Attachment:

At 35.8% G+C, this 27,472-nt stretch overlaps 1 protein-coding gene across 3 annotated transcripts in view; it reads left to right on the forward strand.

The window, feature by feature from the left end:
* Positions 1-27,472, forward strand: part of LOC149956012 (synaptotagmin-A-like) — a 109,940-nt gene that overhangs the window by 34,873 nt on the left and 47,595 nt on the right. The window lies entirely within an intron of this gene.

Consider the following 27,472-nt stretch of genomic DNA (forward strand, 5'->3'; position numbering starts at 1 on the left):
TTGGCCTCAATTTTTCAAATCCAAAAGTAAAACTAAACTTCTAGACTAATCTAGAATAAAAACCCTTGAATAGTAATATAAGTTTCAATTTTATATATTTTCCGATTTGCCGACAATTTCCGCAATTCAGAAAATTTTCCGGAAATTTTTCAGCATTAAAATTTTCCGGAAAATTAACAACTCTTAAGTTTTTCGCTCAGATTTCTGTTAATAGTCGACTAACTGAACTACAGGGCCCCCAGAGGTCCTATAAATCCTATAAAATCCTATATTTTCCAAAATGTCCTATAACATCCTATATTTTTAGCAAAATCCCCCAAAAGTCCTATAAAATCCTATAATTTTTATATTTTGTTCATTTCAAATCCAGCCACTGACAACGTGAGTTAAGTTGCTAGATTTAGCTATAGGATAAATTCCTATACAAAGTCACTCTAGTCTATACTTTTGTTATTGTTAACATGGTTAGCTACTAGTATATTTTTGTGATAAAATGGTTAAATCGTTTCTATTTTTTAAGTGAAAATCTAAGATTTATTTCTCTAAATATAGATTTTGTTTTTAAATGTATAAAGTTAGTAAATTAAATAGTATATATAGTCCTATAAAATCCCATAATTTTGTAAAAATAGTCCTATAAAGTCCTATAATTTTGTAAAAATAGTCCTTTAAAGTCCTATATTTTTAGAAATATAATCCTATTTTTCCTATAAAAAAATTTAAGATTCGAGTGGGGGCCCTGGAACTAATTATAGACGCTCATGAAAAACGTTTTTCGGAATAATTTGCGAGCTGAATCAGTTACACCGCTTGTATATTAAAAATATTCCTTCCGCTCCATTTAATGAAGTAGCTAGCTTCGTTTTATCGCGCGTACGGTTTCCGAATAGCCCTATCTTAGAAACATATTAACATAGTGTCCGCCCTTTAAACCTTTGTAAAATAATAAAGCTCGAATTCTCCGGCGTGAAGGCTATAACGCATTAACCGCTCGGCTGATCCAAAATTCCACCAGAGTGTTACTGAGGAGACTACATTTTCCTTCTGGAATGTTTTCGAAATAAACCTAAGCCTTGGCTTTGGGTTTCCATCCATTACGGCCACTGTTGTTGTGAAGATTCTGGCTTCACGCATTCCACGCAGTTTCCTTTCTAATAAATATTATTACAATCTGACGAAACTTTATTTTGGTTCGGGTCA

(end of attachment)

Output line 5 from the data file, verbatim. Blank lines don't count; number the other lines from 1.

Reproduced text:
TTGGCCTCAATTTTTCAAATCCAAAAGTAAAACTAAACTTCTAGACTAATCTAGAATAAAAACCCTTGAATAGTAATATAAGTTTCAATTTTATATATTTTCCGATTTGCCGACAATTTCCGCAATTCAGAAAATTTTCCGGAAATTTTTCAGCATTAAAATTTTCCGGAAAATTAACAACTCTTAAGTTTTTCGCTCAGATTTCTGTTAATAGTCGACTAACTGAACTACAGGGCCCCCAGAGGTCCTATAAATCCTATAAAATCCTATATTTTCCAAAATGTCCTATAACATCCTATATTTTTAGCAAAATCCCCCAAAAGTCCTATAAAATCCTATAATTTTTATATTTTGTTCATTTCAAATCCAGCCACTGACAACGTGAGTTAAGTTGCTAGATTTAGCTATAGGATAAATTCCTATACAAAGTCACTCTAGTCTATACTTTTGTTATTGTTAACATGGTTAGCTACTAGTATATTTTTGTGATAAAATGGTTAAATCGTTTCTATTTTTTAAGTGAAAATCTAAGATTTATTTCTCTAAATATAGATTTTGTTTTTAAATGTATAAAGTTAGTAAATTAAATAGTATATATAGTCCTATAAAATCCCATAATTTTGTAAAAATAGTCCTATAAAGTCCTATAATTTTGTAAAAATAGTCCTTTAAAGTCCTATATTTTTAGAAATATAATCCTATTTTTCCTATAAAAAAATTTAAGATTCGAGTGGGGGCCCTGGAACTAATTATAGACGCTCATGAAAAACGTTTTTCGGAATAATTTGCGAGCTGAATCAGTTACACCGCTTGTATATTAAAAATATTCCTTCCGCTCCATTTAATGAAGTAGCTAGCTTCGTTTTATCGCGCGTACGGTTTCCGAATAGCCCTATCTTAGAAACATATTAACATAGTGTCCGCCCTTTAAACCTTTGTAAAATAATAAAGCTCGAATTCTCCGGCGTGAAGGCTATAACGCATTAACCGCTCGGCTGATCCAAAATTCCACCAGAGTGTTACTGAGGAGACTACATTTTCCTTCTGGAATGTTTTCGAAATAAACCTAAGCCTTGGCTTTGGGTTTCCATCCATTACGGCCACTGTTGTTGTGAAGATTCTGGCTTCACGCATTCCACGCAGTTTCCTTTCTAATAAATATTATTACAATCTGACGAAACTTTATTTTGGTTCGGGTCA